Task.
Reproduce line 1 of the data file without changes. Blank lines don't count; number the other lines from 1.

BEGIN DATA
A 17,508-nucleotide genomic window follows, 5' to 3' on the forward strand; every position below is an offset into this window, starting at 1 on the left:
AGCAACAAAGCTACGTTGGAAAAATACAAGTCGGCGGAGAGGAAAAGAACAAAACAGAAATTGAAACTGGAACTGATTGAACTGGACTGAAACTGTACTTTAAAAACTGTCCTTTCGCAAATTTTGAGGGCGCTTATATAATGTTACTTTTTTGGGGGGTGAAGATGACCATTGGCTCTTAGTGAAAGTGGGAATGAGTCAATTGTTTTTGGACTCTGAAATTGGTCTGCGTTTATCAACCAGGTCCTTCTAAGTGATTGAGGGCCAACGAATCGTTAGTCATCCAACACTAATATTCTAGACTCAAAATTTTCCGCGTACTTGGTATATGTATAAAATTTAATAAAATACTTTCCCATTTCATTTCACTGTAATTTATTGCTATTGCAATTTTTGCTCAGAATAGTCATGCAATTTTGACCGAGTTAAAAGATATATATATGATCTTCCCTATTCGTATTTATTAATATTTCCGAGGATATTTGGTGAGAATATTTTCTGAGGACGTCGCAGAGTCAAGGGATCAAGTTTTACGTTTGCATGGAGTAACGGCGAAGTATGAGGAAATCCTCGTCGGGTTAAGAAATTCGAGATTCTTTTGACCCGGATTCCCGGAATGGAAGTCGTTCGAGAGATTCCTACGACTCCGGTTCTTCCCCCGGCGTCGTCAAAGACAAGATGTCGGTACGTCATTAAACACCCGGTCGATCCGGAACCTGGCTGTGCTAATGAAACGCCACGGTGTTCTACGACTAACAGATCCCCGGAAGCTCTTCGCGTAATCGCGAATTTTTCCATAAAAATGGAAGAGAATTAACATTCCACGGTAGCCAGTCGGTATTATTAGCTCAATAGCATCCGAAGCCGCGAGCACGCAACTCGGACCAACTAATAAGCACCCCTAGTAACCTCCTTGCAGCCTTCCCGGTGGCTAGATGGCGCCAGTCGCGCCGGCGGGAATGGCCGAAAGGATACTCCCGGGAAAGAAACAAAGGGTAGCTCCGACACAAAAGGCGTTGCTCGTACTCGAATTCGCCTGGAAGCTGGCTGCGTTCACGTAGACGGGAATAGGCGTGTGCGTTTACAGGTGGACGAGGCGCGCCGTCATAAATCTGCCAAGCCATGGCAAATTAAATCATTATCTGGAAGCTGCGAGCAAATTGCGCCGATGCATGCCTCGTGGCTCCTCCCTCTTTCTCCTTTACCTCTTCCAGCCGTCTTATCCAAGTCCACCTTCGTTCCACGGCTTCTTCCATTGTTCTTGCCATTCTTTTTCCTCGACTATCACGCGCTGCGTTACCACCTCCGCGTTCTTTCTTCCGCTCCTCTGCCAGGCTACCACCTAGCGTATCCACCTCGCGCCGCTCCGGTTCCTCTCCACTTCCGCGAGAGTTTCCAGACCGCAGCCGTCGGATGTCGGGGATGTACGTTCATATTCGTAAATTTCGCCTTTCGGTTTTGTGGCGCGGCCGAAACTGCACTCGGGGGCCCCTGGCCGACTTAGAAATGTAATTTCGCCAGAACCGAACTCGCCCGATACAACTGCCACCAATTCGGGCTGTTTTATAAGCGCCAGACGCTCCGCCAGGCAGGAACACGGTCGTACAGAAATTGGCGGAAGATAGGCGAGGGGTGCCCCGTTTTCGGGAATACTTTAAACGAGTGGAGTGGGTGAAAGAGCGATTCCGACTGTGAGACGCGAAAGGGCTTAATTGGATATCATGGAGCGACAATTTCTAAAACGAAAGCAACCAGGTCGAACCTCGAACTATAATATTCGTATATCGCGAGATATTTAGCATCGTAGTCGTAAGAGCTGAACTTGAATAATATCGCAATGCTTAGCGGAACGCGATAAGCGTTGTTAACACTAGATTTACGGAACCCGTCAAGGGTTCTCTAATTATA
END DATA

A 17,508-nucleotide genomic window follows, 5' to 3' on the forward strand; every position below is an offset into this window, starting at 1 on the left: